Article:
Pride awards local farmerson World Environment Day

POSTED: 06/6/11 1:03 PM

GREAT BAY – The St. Maarten Pride Foundation organized a cocktail party on Saturday at the 3 Palms restaurant in Simpson Bay to honor the volunteers that help the organization throughout the year to realize its goals. Pride awarded certificates of appreciation to GEBE public relations officer Giselle Dirckx, local farmers Ras Bushman and Nas Touzam Jan Bash and Today’s managing editor Hilbert Haar.
Dirckx, who will leave the island for the Netherlands in six weeks, received her certificate for her unrelenting support to the introduction of reusable shopping bags. Jan Bash and Bushman were put in the spotlight for promoting local farming. Haar was awarded for his dedication to the environment of St. Maarten, especially through articles about the protection of the Emilio Wilson Estate throughout the years.
Pride president Jadira Veen welcomed the Minister of Public health, Social Development and Labor Affairs Cornelius de Weever to the invitation-only cocktail party. The Minister took part in a recent cleanup action at the Fresh Pond. “This explains the absence of other politicians here this afternoon,” Veen quipped.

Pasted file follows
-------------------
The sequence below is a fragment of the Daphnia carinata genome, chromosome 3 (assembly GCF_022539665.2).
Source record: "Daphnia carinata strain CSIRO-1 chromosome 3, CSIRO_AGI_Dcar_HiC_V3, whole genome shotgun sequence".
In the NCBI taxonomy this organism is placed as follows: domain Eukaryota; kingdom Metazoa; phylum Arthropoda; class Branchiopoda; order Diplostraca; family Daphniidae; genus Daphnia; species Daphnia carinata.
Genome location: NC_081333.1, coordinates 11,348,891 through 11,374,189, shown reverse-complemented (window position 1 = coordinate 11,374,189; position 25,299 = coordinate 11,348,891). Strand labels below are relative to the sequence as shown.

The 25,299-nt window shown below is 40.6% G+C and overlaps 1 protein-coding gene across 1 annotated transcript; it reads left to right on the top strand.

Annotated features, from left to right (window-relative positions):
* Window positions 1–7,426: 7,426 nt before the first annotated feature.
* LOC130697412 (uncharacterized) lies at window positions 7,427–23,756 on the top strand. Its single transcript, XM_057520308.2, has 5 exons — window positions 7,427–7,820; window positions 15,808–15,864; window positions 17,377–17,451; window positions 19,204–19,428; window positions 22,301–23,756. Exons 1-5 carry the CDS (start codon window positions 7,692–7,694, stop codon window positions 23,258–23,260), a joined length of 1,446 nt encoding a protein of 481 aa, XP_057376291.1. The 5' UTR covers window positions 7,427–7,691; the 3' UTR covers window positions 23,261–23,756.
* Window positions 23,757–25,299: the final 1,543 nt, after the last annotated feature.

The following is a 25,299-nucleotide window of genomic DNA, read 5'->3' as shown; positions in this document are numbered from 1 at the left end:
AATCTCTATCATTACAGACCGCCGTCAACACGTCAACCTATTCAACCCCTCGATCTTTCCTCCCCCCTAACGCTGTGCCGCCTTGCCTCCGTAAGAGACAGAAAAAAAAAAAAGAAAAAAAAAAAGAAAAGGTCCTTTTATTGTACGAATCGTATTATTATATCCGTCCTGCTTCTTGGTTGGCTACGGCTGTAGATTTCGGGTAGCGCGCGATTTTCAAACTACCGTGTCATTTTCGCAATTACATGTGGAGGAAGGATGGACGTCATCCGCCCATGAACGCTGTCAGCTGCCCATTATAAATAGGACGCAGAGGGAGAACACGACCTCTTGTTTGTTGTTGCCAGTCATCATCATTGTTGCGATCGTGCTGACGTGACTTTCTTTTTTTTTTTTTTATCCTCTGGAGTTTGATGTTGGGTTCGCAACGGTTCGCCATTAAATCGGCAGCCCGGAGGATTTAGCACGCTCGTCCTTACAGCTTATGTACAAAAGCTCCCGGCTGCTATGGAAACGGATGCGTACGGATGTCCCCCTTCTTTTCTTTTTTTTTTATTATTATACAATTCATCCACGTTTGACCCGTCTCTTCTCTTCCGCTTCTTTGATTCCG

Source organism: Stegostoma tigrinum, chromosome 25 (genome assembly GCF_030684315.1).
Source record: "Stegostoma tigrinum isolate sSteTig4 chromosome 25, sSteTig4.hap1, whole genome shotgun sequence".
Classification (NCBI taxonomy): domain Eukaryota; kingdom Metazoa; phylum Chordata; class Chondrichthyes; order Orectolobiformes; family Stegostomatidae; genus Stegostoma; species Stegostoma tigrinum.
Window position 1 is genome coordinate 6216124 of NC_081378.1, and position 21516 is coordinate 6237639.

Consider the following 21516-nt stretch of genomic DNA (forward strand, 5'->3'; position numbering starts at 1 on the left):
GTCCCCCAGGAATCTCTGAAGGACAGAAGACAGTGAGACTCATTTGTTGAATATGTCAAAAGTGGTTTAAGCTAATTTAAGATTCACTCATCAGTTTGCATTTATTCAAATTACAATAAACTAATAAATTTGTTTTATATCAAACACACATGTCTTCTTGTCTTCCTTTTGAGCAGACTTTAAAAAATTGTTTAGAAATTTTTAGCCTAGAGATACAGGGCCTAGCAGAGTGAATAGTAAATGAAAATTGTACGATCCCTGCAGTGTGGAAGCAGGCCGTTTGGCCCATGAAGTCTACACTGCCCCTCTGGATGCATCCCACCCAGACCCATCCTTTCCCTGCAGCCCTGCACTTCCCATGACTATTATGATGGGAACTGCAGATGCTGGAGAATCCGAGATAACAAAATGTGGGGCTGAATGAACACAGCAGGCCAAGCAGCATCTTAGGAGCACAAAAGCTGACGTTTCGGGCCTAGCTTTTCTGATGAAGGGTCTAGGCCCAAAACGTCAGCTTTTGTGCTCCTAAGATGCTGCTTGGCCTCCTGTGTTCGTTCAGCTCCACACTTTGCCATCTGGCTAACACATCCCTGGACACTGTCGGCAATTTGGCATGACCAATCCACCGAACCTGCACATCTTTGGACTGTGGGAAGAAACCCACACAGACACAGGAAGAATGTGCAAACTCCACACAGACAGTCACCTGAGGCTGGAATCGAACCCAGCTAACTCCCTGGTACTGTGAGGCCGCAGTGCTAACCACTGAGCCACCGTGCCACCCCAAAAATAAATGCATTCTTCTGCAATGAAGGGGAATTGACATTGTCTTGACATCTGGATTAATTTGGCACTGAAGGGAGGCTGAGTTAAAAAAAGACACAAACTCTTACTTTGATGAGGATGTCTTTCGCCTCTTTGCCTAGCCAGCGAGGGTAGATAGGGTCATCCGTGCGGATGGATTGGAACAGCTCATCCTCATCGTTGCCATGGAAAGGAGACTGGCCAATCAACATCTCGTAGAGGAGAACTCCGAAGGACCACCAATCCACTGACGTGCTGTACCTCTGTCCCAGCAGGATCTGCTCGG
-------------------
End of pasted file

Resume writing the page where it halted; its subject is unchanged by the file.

Dolphin defender Mercedes de Windt used the opportunity to talk to the minister about the petition against the establishment of a dolphinarium in St. Maarten. After an intense discussion, the Minister promised to look into the matter and take a decision about signing the petition at a later moment.
The cocktail party took place on the eve of World Environment Day, which was observed by millions of people around the world yesterday.
Minister de Weever briefly addressed the gathering on Saturday, saying that he had been brought up not to litter. That lesson has stayed with him, he said. The Minister said that St. Maarten needs environmental organizations like the Pride Foundation. “Keep doing what you are doing,” were his words of encouragement.
Nas Touzam Jan Bash emphasized the importance of local farming. He is farming in Bellevue on the French side of the island on a piece of land given to the Rastafarian community by the Fleming family back in 2007. The project is flourishing on different levels. Not only does it offer employment and does it produce locally grown vegetables, it also functions as a learning project for pupils from local schools.
With food prices going through the roof, locally produced food is becoming more important. “We could have 25 of these gardens around the island,” Jan Bash said.

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